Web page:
Matt joined Treehouse while in college and working for a cable company. When an injury landed him at home post-surgery, Matt decided to take his recovery time as an opportunity to immerse himself in learning to code with Treehouse. Mentored by Treehouse teacher Guil Hernandez, Matt built up his skills and confidence over the following months.
Today, Matt has his dream job as a full-time web developer at an agency, making more than double what he was making at his previous job, and working on the newest, latest and greatest stuff. Matt continues to learn on Treehouse and is planning to advance his skills and further specialize as he moves forward with his career.
We caught up with Matt to hear more about his learning experience, transitioning into his new career, and plans for the future.
What first drew you to the web industry?
I was drawn to the web industry because I love information. I remember when I bought my first computer. I unpacked it, set it up, configured my router, and opened a browser. I looked up from my browser and suddenly 5 hours had passed. I’ve always liked making things, so my love of information and the craft just sort of clicked.
What work were you doing when you first joined Treehouse & what encouraged you to learn with us?
When I first joined Treehouse I was in college and working for a cable company. I escalated my Treehouse time when I tore my ACL and was at home post-surgery. The field I was in isn’t the safest field and is hard on your body long term. I preferred Treehouse over college because Treehouse would cover stuff that I was seeing on the web at the time. School was not. I can’t tell you how many times the instructor prefaced a lesson with, “This has been deprecated but…”
You’re now a Web Developer for Bevelwise.com. Tell us a little bit about it and how your career has evolved since learning with Treehouse.
I currently work for an agency where I get to work on the newest, latest and greatest stuff. We have the freedom to work through solutions with small to medium-sized business owners and show them that we can turn on a dime and help them stand out. When you work for a large entity you don’t always get that. With large entities, there are marketing meetings that lead to committee meetings that slow things down. I learned at Treehouse that you have to learn the basics first then specialize. Guil Hernandez is a fantastic mentor. I started off by calling myself a Front End Developer now I just say developer because there are a lot of blurred lines with agencies. I now specialize and am certified in Magento eCommerce.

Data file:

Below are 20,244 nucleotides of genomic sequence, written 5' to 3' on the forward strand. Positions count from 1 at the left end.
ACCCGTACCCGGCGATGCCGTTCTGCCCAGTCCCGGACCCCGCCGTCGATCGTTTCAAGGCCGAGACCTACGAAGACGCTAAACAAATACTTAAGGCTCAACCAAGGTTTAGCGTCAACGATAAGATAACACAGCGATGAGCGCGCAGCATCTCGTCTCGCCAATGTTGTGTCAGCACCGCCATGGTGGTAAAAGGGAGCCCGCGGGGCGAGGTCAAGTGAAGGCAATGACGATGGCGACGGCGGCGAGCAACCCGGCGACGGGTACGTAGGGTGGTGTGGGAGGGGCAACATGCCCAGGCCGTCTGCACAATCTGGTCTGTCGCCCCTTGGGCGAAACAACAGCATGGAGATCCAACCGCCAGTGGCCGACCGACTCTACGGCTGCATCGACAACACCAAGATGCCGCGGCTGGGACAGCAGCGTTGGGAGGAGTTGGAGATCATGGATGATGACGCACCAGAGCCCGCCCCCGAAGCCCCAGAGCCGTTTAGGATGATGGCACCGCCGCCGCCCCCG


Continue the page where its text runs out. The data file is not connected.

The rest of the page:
What has the value of a Treehouse education meant to you?
The value of Treehouse is amazing. Great price and bite sized chunks. When I first started it was pretty much the Nick and Jim show. They were in everything. I love where it has evolved to. The content is grouped together so much better now and I get excited when I get those “Next Steps” emails. I think, “Yeah I have time for that.”
What are your plans for the future, and what’s up next on your learning path?
My plans for the future are to further specialize. I’m studying now for a deeper Magento Certification. Hampton Paulk‘s PHP classes have been great for that. You have to have a solid understanding of PHP for Magento and it’s nice to go back and revisit things. I’m also looking at more Ruby stuff. Ruby sneaks into a lot of places. I see it when using Sass on a project as well as Github workflows with Capistrano deployments.
Is there any advice you’d like to share with new students who are aspiring web developers?
I would advise students to be detailed with Twitter and LinkedIn. Tailor your Twitter feed with web pros. That way you’ll always know what’s going on and the pain points of those at the next level. Chances are if someone follows you on Twitter they’ve already peeked at your LinkedIn profile. Keep both current. I can also say it’s important to keep building. Building can mean add a cool feature to your site or Codepen a snippet.
To read more awesome student success stories, check out the Treehouse Stories Page.